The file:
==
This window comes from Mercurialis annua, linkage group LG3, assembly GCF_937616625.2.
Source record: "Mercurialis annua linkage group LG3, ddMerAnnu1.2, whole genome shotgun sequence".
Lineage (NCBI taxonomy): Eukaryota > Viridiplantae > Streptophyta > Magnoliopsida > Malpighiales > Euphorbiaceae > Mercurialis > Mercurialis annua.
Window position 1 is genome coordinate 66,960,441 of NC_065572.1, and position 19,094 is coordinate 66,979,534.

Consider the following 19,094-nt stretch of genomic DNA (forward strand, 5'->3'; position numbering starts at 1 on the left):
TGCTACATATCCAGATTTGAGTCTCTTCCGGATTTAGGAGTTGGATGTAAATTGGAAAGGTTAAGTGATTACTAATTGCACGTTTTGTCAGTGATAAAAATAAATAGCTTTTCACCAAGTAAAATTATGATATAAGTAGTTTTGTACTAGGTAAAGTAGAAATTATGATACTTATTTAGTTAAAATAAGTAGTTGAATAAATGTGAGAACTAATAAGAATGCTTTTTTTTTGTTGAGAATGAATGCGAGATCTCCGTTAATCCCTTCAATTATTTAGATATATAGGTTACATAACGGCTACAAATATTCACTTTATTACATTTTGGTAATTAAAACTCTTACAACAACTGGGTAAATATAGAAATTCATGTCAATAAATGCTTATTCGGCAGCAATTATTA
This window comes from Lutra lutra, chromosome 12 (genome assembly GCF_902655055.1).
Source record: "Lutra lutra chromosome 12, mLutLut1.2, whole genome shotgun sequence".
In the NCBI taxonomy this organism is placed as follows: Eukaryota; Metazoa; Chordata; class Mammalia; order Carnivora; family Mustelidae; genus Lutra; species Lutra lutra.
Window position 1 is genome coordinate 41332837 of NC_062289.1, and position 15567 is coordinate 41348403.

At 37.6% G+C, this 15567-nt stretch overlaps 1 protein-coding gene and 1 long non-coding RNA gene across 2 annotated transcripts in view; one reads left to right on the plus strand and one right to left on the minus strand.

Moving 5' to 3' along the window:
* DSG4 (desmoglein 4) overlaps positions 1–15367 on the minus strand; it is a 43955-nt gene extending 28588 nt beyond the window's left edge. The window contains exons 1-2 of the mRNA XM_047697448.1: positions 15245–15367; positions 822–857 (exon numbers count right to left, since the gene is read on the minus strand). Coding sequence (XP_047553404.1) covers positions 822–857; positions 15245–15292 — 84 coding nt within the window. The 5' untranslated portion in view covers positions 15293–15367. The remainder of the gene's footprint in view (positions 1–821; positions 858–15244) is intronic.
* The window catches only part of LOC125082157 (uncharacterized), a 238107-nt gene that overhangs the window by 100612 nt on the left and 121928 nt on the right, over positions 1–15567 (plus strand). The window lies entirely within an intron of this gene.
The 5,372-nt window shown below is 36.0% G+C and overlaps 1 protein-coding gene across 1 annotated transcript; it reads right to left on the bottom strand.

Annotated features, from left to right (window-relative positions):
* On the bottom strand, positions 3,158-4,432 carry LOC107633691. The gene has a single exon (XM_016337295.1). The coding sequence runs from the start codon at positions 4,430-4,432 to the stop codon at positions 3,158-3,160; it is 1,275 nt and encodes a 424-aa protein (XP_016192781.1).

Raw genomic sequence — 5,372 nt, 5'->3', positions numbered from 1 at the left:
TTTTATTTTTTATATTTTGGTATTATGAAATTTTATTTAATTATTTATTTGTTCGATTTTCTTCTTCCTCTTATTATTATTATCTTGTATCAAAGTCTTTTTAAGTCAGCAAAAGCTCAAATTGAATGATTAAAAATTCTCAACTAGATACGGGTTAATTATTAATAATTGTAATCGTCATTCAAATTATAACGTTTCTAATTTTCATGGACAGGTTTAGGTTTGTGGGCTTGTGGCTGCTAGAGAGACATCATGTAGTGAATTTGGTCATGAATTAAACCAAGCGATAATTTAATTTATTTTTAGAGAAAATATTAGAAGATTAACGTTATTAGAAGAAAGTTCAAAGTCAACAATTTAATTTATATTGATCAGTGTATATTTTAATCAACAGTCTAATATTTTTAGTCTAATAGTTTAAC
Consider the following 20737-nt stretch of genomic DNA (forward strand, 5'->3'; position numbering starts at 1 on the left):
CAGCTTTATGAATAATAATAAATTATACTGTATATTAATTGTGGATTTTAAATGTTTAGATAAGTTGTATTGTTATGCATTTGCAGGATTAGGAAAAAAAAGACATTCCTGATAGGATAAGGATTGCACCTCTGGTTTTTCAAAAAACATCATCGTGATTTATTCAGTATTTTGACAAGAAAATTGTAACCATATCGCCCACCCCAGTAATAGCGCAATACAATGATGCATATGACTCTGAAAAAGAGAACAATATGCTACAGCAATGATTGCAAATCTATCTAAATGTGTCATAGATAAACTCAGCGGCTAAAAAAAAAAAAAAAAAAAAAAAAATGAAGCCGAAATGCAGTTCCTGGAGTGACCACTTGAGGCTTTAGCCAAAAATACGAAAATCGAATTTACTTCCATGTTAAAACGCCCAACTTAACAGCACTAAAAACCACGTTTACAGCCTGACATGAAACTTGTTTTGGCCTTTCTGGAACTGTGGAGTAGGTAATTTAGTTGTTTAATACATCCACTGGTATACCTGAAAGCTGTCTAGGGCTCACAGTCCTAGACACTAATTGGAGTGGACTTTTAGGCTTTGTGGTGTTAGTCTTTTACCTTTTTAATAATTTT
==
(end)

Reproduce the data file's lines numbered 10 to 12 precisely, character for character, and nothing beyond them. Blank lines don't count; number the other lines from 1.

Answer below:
Window position 1 is genome coordinate 41332837 of NC_062289.1, and position 15567 is coordinate 41348403.

At 37.6% G+C, this 15567-nt stretch overlaps 1 protein-coding gene and 1 long non-coding RNA gene across 2 annotated transcripts in view; one reads left to right on the plus strand and one right to left on the minus strand.

Moving 5' to 3' along the window: